Last updated: December 1, 2018
For brands creating an RFP, or Request for Proposal, the document provides a structured framework that helps them think through the details of a particular project or marketing initiative. That said, it’s important to get the RFP process right - the first time.
Not only do RFPs mitigate the risk of entering a disastrous partnership with a vendor, they also help decision makers think through the process and expectations of a given project or initiative.
What is an RFP?
An RFP, or Request for Proposal, is a bid proposal document issued by a client/company to a list of marketing agency partners / vendors. The term RFP refers to both the proposal solicitation process and the RFP document.
This document presents agencies with a list of typical RFP questions about the services, methodology, and costs that will go into fulfilling the company’s needs for this particular project. The process of drawing up an RFP document occurs early in the procurement cycle. The RFP response is drafted by the agency (aka the bidder) and then sent back to the client.
Why use a request for proposal?
RFPs signal that a brand is entering the procurement stage for a particular service - meaning that they’re ready to buy. This encourages competition between agencies submitting proposals.
A well-written RFP gives agencies the necessary context to propose the best solution for the client, while offering a structured framework that helps brands (the issuer of the RFP) think through the details of a project, such as:
and the procurement process of an agency partner.
Master Services Agreement (MSA) An initial contract that spells out the terms between the signing parties at a broad level.
Statement of Work (SOW) A document that defines project-specific activities, deliverables, and timelines for a vendor providing services to the client.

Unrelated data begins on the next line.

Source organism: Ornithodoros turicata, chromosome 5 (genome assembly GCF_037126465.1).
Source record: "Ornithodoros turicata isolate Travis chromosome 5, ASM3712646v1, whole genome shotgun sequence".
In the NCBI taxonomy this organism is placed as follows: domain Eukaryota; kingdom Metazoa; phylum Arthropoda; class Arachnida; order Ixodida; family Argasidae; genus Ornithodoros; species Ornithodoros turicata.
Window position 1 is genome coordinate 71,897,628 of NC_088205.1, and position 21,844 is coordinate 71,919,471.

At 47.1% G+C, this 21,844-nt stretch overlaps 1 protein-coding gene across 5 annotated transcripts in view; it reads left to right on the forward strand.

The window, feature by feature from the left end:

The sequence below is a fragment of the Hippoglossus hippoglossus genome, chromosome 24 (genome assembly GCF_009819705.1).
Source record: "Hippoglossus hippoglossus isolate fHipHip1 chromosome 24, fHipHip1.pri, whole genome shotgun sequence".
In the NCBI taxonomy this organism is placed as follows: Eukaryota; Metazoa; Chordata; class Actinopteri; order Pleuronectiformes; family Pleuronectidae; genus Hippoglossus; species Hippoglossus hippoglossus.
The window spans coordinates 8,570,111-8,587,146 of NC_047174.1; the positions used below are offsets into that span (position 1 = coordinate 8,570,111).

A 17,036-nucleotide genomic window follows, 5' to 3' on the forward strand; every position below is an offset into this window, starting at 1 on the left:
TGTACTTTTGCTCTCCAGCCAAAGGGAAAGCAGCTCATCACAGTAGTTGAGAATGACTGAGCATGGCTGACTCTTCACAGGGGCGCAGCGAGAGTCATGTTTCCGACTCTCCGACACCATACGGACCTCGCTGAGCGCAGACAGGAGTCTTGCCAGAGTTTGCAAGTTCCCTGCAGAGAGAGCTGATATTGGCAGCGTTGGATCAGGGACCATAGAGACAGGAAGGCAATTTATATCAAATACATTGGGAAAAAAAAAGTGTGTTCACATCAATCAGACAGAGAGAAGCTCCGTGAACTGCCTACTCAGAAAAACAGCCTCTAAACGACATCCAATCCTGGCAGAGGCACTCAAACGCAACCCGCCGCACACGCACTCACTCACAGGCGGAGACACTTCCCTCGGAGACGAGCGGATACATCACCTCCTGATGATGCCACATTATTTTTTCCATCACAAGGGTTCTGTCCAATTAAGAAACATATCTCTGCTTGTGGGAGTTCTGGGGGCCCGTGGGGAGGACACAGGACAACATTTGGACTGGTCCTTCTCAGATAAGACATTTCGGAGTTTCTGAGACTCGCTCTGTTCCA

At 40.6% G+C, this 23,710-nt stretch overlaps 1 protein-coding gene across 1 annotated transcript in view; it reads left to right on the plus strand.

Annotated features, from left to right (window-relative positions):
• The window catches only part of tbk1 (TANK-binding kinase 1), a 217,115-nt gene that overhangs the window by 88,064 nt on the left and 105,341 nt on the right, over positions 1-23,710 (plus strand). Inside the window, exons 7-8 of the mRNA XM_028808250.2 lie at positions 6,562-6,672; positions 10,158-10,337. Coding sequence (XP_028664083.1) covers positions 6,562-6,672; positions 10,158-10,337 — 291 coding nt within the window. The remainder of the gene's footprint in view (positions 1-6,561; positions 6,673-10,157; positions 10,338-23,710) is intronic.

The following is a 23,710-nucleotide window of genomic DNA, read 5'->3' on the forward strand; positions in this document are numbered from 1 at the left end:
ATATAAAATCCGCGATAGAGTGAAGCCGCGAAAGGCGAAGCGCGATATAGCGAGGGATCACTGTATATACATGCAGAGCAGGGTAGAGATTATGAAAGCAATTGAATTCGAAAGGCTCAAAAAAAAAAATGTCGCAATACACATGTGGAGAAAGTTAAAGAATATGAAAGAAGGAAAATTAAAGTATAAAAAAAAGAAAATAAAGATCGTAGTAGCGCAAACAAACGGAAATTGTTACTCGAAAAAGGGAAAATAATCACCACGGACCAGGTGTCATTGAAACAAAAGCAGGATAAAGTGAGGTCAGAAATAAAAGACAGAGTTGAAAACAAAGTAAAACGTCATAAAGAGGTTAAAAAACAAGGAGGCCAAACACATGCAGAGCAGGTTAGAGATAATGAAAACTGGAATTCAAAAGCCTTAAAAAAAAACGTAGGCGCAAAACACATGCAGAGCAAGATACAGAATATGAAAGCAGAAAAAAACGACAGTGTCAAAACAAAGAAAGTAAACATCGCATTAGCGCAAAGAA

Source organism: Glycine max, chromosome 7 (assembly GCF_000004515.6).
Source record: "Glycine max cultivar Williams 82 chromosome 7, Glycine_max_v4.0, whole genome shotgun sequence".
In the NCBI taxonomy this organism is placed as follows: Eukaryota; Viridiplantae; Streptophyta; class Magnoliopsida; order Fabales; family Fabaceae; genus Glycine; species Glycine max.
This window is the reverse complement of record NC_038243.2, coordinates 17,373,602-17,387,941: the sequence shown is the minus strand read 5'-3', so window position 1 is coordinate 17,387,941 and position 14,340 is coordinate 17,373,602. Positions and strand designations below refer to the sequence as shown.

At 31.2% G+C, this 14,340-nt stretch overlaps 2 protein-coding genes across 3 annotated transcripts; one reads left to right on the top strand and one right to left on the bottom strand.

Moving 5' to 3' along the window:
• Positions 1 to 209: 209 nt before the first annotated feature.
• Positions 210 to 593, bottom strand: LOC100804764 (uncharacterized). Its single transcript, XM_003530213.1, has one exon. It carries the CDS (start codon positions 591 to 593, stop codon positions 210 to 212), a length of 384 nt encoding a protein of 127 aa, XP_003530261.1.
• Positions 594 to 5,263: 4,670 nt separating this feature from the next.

Project Scope The goals, deliverables, features, functions, tasks, deadlines, and costs. Essentially, the boundaries of a project
Related Resource: CTA - SEO - PPC - WTF?? 16 Marketing Agency Acronyms You Need to Know
When should you issue an RFP?
Common circumstances that trigger an RFP process:
Projects that require an outside vendor to work alongside their internal team
When the client’s internal team is missing necessary capabilities (i.e. little/no understanding of an emerging marketing trend or no experience targeting a specific cultural group or industry)
When the client’s internal team does not have the bandwidth to execute on a particular project
Projects that require technical expertise, research and development, or specialized capabilities. It can be email marketing, website development, social media marketing, or the overall digital strategy. The point is not what kind of project it is, rather that there’s a project at all.
Initiatives driven by corporate policy (i.e. the company requires the decision maker to conduct an RFP even though the choice has already been made)
That said, many clients fail to understand the Do’s and Don’ts of the RFP process. Just because a project could go through the RFP process, does not mean that it should.
When companies should issue an RFP
Marketers who default to an RFP for any project/need rather than considering the kind of project requires an RFP will find themselves overwhelmed. There are specific instances where an RFP should be used, like:
A high-stakes situation (like a technical proposal) where the level of investment demands the best possible solution at an ideal price
When the client issuing the RFP knows the end goal of a project but is not aware of what the best possible solution looks like
When clients are unhappy with their current agency partner and regret not being more thorough during the agency vetting process
For expensive projects
For projects that require strict contractual obligations
When companies should not issue an RFP
Though the RFP process requires a lot of work on both sides of the agency-client relationship, every marketing agency wants new business… even if the path to that new business often leads to tedium, frustration, and confusion. Clients should NOT issue requests for proposals when:
Scenario: Client already has project details/specifications of a project laid out and is just looking for a vendor to execute on them for the lowest possible price.
Instead of an RFP: Use an RFQ (request for quotation).
Scenario: Client has no clue what it wants or what the scope of work / project requirements would be.
Scenario: Client does not have the budget to move forward, but wants to start the procurement process anyway.
Instead of an RFP: Start planning your next marketing budget and make room in the budget for this project.
Scenario: Client does not have approval or authority to move forward.
Instead of an RFP: Communicate with company decision makers and do not move forward until B.A.N.T. (budget, authority, need, timeline) is established.
What is the difference between an RFP and an RFI?